The EU’s plans to cut agrochemical use are part of the European Green Deal, a sweeping new policy programme that has been promoted as the EU’s attempt to achieve economic growth while addressing the ecological and climate crises. But the plans still face hurdles before they can take effect: the Commission has to turn the policies into legislative proposals and agree them with EU member states and the EU’s parliament. Member states will then have to implement the changes and some may oppose them. There will be further opportunities for companies and lobby groups to attempt to influence this process. It has also been suggested that the targets could be changed in the future, with Agriculture Commissioner Wojciechowski saying this summer that “these objectives would have to be revised” if they are shown to threaten food security or undermine competitiveness of Europe’s agriculture sector. Toxicologist Dr Angeliki Lyssimachou, of campaign group Pesticide Action Network Europe, told Unearthed: “These targets are the EU’s vision, but it is not yet clear how they will be implemented or measured. Member States must now promote sustainable agricultural systems that do not depend on the use of chemical pesticides. These agri-industry lobby groups will still create obstacles or argue that their products are actually safer and that the risk has been reduced.”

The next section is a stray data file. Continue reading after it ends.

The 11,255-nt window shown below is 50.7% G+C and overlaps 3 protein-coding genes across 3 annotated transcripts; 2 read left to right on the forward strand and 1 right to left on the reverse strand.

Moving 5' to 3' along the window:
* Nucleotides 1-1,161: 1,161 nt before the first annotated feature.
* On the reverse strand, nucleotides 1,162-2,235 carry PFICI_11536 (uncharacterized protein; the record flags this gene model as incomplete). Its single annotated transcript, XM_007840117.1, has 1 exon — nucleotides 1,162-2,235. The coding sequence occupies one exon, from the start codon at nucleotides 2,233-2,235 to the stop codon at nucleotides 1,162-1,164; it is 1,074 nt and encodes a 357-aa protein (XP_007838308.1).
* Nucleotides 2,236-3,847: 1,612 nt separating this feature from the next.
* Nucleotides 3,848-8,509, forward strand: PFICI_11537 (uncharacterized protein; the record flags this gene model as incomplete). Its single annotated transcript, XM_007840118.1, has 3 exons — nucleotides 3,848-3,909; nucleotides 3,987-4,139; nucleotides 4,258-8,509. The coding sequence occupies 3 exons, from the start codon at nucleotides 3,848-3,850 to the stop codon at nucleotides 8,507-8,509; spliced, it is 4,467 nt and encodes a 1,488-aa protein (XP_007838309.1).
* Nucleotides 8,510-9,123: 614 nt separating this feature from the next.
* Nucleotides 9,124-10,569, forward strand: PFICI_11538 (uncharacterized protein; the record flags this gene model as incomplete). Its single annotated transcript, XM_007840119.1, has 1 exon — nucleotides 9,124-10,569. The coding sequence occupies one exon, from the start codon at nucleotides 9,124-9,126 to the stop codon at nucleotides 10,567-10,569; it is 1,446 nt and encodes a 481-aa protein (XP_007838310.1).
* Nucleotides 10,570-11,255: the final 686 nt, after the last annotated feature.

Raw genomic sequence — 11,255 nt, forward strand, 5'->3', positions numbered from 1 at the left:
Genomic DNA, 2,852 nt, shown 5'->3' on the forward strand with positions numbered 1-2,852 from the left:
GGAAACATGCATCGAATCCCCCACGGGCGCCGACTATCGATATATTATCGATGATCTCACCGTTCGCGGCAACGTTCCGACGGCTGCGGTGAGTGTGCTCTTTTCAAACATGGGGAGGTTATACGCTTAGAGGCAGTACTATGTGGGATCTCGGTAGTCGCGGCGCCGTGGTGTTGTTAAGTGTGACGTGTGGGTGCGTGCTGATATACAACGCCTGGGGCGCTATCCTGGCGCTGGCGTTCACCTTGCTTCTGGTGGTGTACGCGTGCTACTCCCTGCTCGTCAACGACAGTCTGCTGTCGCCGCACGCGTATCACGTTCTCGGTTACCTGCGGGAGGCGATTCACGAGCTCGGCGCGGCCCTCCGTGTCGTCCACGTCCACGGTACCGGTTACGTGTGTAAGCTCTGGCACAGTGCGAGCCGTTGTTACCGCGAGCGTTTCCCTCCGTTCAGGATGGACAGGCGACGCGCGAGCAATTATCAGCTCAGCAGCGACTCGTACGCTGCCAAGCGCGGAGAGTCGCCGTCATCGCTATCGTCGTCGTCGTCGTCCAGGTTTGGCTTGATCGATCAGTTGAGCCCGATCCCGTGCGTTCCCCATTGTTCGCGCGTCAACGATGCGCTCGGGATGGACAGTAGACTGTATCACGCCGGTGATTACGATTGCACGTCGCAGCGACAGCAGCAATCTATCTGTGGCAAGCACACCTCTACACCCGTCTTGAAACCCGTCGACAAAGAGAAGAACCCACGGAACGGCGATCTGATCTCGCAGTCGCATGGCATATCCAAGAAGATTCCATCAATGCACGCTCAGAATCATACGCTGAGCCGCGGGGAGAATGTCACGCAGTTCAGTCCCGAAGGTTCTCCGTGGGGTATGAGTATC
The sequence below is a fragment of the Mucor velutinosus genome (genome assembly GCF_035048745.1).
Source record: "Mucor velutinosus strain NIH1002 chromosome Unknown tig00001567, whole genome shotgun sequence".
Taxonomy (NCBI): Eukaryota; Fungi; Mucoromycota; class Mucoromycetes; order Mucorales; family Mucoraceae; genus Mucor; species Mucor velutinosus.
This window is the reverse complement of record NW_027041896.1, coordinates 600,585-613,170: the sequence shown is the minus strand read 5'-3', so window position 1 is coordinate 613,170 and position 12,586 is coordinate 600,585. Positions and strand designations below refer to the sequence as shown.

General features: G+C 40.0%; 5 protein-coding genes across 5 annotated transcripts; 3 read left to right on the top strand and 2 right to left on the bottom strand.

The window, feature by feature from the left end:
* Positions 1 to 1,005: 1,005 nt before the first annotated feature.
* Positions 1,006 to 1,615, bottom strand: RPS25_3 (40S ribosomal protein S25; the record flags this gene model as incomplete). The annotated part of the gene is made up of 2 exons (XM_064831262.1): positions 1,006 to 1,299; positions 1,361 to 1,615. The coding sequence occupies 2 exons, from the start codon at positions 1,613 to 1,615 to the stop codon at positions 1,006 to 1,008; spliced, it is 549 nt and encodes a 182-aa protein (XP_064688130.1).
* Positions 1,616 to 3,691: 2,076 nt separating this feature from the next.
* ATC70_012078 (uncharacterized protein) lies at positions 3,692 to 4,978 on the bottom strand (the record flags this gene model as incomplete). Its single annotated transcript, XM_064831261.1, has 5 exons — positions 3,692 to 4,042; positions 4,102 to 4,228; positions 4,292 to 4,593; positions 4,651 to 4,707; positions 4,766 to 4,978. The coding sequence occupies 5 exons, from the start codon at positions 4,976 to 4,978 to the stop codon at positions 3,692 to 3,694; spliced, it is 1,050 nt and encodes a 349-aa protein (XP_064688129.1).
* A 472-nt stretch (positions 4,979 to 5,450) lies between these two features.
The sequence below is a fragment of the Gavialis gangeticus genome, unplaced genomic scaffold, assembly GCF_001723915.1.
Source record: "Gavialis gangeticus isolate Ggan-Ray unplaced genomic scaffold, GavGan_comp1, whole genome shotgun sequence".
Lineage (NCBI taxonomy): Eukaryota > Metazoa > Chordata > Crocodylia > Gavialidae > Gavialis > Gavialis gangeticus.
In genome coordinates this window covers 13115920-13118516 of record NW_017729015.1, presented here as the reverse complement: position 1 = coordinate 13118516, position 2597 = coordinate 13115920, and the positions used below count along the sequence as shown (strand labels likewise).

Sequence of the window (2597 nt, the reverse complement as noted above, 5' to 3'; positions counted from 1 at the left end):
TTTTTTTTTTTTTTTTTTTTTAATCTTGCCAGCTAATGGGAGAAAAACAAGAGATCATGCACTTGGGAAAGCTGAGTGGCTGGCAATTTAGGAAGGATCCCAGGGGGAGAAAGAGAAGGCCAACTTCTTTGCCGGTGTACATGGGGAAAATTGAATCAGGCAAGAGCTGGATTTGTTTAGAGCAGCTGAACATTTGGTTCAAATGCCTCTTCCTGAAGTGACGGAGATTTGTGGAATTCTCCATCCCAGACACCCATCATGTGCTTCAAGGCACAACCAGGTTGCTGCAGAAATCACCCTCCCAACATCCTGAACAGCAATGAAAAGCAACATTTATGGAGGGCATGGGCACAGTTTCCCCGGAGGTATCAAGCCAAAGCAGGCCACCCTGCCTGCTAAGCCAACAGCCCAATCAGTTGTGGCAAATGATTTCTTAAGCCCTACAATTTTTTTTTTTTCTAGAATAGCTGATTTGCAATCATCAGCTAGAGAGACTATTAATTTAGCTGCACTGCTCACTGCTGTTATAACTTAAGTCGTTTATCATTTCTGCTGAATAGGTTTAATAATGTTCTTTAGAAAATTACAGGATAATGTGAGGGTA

A Commission spokesperson told Unearthed: “When it comes to the targets, we will of course take the situation of individual Member States into account and analyse the impact nationally when proposing binding targets – the overall target is 50% for the EU as a whole. To achieve this, we will support our farmers with alternative tools for crop protection, including revising the Sustainable Use of Pesticides Directive, enhance provisions on integrated pest management (IPM) and promote greater use of safe alternative ways of protecting harvests from pests and diseases.